Interpol Group of Experts on Corruption chairman Barry O’Keefe believes it is a “marvellous thing” to have the MACC and it showed that the country is committed publicly to fight corruption. “If people support the fight against corruption, it would succeed. I think it is quite spectacular for the Malaysian Government to dedicate itself in a fight against corruption.
    “It is a reason for many Western countries to be ashamed how little they have done,” said O’Keefe, who was a former Commissioner of the New South Wales Independent Commission Against Corruption in Australia.
    He noted that when dealing with politicians, an anti-corruption agency would always be faced with criticism and this should not deter them from their duty as the court would decide.
    Penang Chief Minister Lim Guan Eng said there is a need for MACC to “not only be fair and efficient but seen to be fair and seen to be efficient.
    “Now the challenge is not only to be independent but seen to be independent,” he said.
    Deputy commissioner Datuk Abu Kassim Mohammad said Commissioner Datuk Seri Ahmad Said Hamdan had acted within the law when he commented about the Selangor Mentri Besar.
    The Act says that information of a report can be disclosed with the consent of the public prosecutor or an MACC officer ranked commissioner or above.
    Ahmad Said had said that MACC had strong evidence against Tan Sri Abdul Khalid Ibrahim over matters involving the maintenance of his personal car and distribution of cows for slaughter in his Bandar Tun Razak parliamentary constituency.

    Dear YB,

    There are 9 MBs and 4 CMs to lead the administration of 13 states in Malaysia, and a FT minister for Federal Territories( KL, Putrajaya + Labuan).

    To microscope the roles and duties of new Selangor MB by MACC and made such remark without realizing his comment would be perceived as prejudice against the PR, it is quite strange that for a chief like him to declare his political alliance as interpreted.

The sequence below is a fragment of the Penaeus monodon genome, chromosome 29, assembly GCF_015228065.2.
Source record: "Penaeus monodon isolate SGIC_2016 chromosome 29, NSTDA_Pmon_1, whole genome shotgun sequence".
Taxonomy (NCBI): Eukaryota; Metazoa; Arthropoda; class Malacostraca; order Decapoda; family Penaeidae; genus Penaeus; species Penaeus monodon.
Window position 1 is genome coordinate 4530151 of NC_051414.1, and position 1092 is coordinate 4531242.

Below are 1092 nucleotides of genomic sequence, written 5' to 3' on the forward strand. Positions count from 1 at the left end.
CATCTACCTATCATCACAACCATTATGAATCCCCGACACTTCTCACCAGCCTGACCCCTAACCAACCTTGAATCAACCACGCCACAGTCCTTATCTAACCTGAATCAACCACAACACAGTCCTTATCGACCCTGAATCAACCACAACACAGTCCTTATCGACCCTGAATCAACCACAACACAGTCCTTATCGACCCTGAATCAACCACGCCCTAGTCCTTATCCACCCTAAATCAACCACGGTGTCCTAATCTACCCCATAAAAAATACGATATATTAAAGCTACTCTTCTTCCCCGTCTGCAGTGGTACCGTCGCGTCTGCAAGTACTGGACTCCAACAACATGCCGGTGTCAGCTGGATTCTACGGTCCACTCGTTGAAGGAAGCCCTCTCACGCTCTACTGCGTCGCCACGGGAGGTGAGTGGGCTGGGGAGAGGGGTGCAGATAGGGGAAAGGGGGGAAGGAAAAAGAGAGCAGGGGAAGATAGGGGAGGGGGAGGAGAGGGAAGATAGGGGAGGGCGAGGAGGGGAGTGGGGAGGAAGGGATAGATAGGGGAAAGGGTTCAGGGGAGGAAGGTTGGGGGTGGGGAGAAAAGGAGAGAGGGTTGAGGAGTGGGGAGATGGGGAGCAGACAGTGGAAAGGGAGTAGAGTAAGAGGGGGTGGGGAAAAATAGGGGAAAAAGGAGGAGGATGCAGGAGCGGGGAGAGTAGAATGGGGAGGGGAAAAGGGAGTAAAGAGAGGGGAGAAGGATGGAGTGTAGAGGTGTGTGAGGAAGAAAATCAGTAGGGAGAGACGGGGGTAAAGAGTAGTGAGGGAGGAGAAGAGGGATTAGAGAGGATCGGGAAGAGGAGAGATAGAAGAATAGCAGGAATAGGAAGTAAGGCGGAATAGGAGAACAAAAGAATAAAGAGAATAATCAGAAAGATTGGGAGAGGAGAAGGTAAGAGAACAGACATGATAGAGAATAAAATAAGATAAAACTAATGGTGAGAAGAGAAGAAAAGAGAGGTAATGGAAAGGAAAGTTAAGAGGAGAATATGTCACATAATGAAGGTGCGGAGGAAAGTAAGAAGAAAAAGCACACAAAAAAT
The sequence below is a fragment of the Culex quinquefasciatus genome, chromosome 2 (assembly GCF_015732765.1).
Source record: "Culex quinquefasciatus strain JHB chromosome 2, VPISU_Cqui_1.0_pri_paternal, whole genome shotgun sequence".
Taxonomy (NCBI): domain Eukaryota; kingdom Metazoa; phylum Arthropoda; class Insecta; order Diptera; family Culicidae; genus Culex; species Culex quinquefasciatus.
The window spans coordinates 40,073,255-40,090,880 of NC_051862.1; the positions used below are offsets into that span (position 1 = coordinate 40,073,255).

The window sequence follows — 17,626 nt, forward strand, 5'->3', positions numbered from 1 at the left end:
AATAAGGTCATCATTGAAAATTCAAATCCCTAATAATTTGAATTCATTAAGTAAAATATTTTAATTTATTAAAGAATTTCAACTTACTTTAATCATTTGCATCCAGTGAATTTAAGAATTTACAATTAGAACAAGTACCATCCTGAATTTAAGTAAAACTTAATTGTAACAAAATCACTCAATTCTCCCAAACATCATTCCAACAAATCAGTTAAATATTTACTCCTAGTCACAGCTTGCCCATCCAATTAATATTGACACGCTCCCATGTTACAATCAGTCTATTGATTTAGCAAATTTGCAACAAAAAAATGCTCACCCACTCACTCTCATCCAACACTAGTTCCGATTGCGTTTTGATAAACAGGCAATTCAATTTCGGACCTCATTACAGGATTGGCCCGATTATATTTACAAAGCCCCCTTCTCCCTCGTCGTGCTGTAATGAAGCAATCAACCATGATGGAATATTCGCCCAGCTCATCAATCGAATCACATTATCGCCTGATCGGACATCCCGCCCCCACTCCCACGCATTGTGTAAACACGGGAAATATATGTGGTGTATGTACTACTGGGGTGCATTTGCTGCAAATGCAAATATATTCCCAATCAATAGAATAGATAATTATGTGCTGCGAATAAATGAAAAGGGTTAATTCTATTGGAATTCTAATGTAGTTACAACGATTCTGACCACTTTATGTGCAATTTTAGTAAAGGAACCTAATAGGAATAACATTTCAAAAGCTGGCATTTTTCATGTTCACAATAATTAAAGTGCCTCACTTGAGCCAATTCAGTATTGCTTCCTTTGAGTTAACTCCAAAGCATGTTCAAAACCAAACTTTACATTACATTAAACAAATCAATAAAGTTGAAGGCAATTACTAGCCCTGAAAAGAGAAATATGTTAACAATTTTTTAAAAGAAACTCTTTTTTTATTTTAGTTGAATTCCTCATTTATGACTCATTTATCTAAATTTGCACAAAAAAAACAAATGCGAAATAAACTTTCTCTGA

I would not blame him as I would be siding my friends whom I knew more than 30 years than I will side you when there is a stance to make, and if I was to assist, I will help KS( Kok Sang and not Kit Siang!! Sorry that I tried to pull a fast one on you!!) more than I will help you in a same issue.

    Just as I re-examine the issue of ADUN Hee of Jelapang.

    ADUN Hee had never got a chance to excel further with Ngeh brothers lording over the exco, and she would be giving many cold shoulders, and why you imagine that she serve as ADUN for what??

    Come on, why could not you appreciate that ADUN Hee needs to survive, and that went for LLT(Lee Lam Thye).

    When LLT was facing huge problem in the family, he had no choice but to sacrifice old commrades of DAP and he was shown how TDM could offer.

    He quitted DAP.

    Who had scolded him as bad as ADUN Hee had been scolded??

    Be fair, LLT had greater impact to the goodness of Malaysia as compared with LLT.

    ADUN Hee was just a small ADUN compared to LLT.

    You see, your memories are short as mine too.

    But if you choose to condemn ADUN Hee, your memories could not be regained against LLT simply you had preoccupied your contemplations against ADUN Hee so many of your memory spaces had been blocked!!!

    Dear YB,

    You might have been shown many opportunities to be tempted as to such magnitude compared with your ability and comforts, you could decide so easily as perceived as GOOD, you had no similar problems like ADUN Hee had to put up, you are a really a lucky person, you HAVE NO right to JUDGE and contempt her!!! But you had been well trained to reject or otherwise , only GOD knows!!! Such as the stories of issue wehna well known oil company which was reported to have pumped more than our Government had accounted…..

    Dear YB,

    Just as we will not perceive the action of MACC Chief to make such a comment on Selangor MB while there are so many issues related to BN’s MB/CM, there are more serious cases against former MB and CM, what could we appreciate his role as new MACC to avoid making such political motivated attempts but you put yourself in his shoe, you will understand that if you were in similar situation, what could you do while you do have a pilot son who was to be protected as rumoured in sms circulation as well as e mails sent everywhere??